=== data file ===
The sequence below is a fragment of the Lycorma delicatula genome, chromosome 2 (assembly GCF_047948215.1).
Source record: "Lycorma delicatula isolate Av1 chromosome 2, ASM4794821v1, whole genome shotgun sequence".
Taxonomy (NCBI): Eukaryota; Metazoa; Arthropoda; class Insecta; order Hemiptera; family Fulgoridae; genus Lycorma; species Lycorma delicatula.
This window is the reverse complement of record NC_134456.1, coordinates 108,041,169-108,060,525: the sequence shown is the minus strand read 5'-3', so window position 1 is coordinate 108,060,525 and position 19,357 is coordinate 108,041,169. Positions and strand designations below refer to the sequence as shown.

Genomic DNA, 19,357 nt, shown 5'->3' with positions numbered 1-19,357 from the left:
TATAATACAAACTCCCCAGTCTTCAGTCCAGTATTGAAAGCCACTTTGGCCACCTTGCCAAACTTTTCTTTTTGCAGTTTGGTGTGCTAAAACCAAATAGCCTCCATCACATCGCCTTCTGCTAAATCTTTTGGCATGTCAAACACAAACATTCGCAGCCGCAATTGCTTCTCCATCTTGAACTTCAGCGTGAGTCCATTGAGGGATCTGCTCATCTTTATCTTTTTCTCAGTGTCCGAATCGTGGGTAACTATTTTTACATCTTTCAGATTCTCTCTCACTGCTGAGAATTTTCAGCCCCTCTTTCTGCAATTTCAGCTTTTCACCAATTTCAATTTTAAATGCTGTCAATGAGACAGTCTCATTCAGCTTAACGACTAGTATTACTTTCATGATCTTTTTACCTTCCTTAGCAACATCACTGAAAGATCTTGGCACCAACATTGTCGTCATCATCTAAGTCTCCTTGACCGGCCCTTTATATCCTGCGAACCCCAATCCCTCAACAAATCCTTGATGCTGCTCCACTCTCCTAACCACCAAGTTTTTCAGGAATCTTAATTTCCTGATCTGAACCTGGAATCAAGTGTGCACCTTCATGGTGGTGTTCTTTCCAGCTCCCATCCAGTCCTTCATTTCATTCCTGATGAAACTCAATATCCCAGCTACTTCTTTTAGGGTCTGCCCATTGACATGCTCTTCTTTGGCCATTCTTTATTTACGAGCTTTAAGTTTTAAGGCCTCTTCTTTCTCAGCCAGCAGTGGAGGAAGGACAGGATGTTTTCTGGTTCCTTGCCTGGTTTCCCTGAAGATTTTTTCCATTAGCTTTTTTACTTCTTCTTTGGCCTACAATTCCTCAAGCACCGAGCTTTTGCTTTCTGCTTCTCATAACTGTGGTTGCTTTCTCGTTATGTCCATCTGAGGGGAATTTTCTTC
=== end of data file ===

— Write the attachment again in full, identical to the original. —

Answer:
The sequence below is a fragment of the Lycorma delicatula genome, chromosome 2 (assembly GCF_047948215.1).
Source record: "Lycorma delicatula isolate Av1 chromosome 2, ASM4794821v1, whole genome shotgun sequence".
Taxonomy (NCBI): Eukaryota; Metazoa; Arthropoda; class Insecta; order Hemiptera; family Fulgoridae; genus Lycorma; species Lycorma delicatula.
This window is the reverse complement of record NC_134456.1, coordinates 108,041,169-108,060,525: the sequence shown is the minus strand read 5'-3', so window position 1 is coordinate 108,060,525 and position 19,357 is coordinate 108,041,169. Positions and strand designations below refer to the sequence as shown.

Genomic DNA, 19,357 nt, shown 5'->3' with positions numbered 1-19,357 from the left:
TATAATACAAACTCCCCAGTCTTCAGTCCAGTATTGAAAGCCACTTTGGCCACCTTGCCAAACTTTTCTTTTTGCAGTTTGGTGTGCTAAAACCAAATAGCCTCCATCACATCGCCTTCTGCTAAATCTTTTGGCATGTCAAACACAAACATTCGCAGCCGCAATTGCTTCTCCATCTTGAACTTCAGCGTGAGTCCATTGAGGGATCTGCTCATCTTTATCTTTTTCTCAGTGTCCGAATCGTGGGTAACTATTTTTACATCTTTCAGATTCTCTCTCACTGCTGAGAATTTTCAGCCCCTCTTTCTGCAATTTCAGCTTTTCACCAATTTCAATTTTAAATGCTGTCAATGAGACAGTCTCATTCAGCTTAACGACTAGTATTACTTTCATGATCTTTTTACCTTCCTTAGCAACATCACTGAAAGATCTTGGCACCAACATTGTCGTCATCATCTAAGTCTCCTTGACCGGCCCTTTATATCCTGCGAACCCCAATCCCTCAACAAATCCTTGATGCTGCTCCACTCTCCTAACCACCAAGTTTTTCAGGAATCTTAATTTCCTGATCTGAACCTGGAATCAAGTGTGCACCTTCATGGTGGTGTTCTTTCCAGCTCCCATCCAGTCCTTCATTTCATTCCTGATGAAACTCAATATCCCAGCTACTTCTTTTAGGGTCTGCCCATTGACATGCTCTTCTTTGGCCATTCTTTATTTACGAGCTTTAAGTTTTAAGGCCTCTTCTTTCTCAGCCAGCAGTGGAGGAAGGACAGGATGTTTTCTGGTTCCTTGCCTGGTTTCCCTGAAGATTTTTTCCATTAGCTTTTTTACTTCTTCTTTGGCCTACAATTCCTCAAGCACCGAGCTTTTGCTTTCTGCTTCTCATAACTGTGGTTGCTTTCTCGTTATGTCCATCTGAGGGGAATTTTCTTC